|Microsoft Open Sources Calc|
|Written by Mike James|
|Friday, 15 March 2019|
.. but not necessarily the one you were expecting. In a continued embrace of open source Microsoft has placed the code for Windows Calc on GitHub - the UWP version that is.
Windows Calc has been around for a long time and while much of its core is the classic, a lot of the code is about it being a UWP app. It is written in C++ using the superseded C++/CX language extension. Modern WinRT apps use C++/WinRT which is a separate library working with standard C++. So the educational value of the code is a lot less from the point of view of a UWP app than you might have expected.
Of course, it also isn't the classic Win32 Calc, which has only recently been replaced by the UWP version.
Everything is so black these days.
My guess is that there are no plans to open source the Win32 code. This feels like Microsoft's standard technique of emphasising the new at the expense of the old in order to get programmers to move in the right direction, i.e. the one that suits Microsoft's plans. Interestingly this is Microsoft's flagship technology implemented in old style code.
The blog post says:
"Reviewing the Calculator code is a great way to learn about the latest Microsoft technologies like the Universal Windows Platform, XAML, and Azure Pipelines. Through this project, developers can learn from Microsoft’s full development lifecycle, as well as reuse the code to build their own experiences. It’s also a great example of Fluent app design. To make this even easier, we will be contributing custom controls and API extensions that we use in Calculator and other apps, to projects like the Windows Community Toolkit and the Windows UI Library."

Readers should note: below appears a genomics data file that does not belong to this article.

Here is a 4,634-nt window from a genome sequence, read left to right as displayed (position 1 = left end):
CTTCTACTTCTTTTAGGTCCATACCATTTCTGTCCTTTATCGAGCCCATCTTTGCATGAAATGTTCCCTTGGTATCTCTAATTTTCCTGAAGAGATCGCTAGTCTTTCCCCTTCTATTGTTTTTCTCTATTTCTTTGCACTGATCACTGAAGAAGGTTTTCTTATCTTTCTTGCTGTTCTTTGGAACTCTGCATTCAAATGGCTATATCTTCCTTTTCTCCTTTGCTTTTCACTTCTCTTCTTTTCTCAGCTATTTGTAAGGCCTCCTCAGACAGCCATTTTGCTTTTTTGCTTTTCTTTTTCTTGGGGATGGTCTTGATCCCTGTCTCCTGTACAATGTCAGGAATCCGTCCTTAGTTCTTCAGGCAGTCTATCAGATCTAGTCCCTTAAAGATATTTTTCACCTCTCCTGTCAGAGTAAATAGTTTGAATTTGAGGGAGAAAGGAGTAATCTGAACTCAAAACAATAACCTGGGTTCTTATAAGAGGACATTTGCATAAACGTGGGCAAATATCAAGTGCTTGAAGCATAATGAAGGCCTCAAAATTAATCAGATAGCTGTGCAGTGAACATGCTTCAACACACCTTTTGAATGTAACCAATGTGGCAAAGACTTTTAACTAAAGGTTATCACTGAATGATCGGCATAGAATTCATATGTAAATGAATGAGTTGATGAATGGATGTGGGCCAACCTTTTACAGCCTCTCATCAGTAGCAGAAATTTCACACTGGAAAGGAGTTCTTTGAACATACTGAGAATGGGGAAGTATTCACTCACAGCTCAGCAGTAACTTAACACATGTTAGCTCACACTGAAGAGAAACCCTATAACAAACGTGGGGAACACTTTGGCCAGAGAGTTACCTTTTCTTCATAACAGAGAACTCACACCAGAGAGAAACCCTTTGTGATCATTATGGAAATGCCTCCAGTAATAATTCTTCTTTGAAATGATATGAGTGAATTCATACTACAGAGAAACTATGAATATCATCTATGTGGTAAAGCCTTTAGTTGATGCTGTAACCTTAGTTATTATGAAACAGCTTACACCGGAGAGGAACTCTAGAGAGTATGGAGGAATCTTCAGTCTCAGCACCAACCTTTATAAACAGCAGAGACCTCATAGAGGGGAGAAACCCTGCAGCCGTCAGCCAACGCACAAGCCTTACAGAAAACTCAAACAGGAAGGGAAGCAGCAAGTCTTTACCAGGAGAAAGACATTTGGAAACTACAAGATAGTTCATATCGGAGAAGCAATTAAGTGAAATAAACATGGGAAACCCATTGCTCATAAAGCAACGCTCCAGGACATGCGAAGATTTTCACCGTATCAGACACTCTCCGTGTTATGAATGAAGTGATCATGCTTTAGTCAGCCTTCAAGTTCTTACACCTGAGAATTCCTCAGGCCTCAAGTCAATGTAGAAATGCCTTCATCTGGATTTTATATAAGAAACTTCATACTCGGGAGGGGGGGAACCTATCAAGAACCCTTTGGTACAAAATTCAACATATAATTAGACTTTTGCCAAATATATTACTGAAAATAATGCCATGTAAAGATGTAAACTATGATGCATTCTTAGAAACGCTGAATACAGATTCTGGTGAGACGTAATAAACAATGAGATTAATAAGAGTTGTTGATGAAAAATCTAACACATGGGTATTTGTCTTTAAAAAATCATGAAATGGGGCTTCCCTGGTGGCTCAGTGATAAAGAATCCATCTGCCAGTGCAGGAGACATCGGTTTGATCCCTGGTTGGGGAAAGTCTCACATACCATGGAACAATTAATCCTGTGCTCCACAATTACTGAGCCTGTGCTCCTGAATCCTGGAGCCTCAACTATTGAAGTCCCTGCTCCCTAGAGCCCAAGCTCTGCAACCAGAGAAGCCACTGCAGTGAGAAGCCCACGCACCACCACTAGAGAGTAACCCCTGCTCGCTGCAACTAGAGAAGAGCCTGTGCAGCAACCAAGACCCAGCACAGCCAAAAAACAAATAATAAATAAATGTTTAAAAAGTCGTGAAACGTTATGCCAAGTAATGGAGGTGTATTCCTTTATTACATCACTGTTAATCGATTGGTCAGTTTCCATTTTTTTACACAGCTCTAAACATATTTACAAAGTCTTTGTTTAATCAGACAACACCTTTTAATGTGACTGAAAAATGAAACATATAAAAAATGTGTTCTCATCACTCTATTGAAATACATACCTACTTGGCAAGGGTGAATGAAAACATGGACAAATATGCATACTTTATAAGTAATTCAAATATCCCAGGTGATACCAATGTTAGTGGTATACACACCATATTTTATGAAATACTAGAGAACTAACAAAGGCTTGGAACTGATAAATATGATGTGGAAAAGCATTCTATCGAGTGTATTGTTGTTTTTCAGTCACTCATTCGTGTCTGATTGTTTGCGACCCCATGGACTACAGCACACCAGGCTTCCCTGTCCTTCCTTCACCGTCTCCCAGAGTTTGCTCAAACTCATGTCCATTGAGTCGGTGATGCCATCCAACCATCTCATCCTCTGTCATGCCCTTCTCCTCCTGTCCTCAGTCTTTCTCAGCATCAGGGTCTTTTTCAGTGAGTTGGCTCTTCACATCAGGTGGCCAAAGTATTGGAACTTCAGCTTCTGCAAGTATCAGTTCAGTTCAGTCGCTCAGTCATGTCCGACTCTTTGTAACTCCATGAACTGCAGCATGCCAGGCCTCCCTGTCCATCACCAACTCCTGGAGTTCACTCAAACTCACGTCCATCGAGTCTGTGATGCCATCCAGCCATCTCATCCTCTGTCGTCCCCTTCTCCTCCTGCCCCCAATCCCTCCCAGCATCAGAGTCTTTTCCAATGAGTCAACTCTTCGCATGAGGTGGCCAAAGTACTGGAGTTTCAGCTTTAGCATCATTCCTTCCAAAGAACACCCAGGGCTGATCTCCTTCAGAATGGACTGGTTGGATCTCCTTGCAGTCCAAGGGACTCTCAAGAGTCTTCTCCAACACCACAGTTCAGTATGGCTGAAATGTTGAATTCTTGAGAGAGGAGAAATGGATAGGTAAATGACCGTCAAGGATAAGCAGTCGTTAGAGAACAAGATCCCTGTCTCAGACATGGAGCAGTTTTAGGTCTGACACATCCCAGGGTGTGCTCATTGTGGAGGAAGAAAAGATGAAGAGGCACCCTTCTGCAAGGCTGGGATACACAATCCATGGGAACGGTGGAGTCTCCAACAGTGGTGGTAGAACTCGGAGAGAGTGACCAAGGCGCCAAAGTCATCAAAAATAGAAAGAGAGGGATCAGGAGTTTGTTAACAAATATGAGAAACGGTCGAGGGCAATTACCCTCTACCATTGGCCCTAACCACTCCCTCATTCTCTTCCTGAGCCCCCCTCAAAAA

It leaves you wondering where Azure Pipelines fit into a simple calculator. Some people have already found bugs and there is a general sense of amazement that there are bugs to be found in such old code. Of course the UWP part isn't that new and UWP apps do have a poor reputation.
It has been released under an MIT licence that means it can be used in commercial applications and from this point of view the code that does the calculations might be of interest however there are a number of other open source calculators that you could use as a source.
As with anything Microsoft does, the motivation isn't 100% clear but in this case, apart from pushing UWP apps, it seems that the team really do want you to improve the product:
"Our goal is to build an even better user experience in partnership with the community. We are encouraging your fresh perspectives and increased participation to help define the future of Calculator."
Let us hope it is all true.
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|Last Updated ( Friday, 15 March 2019 )|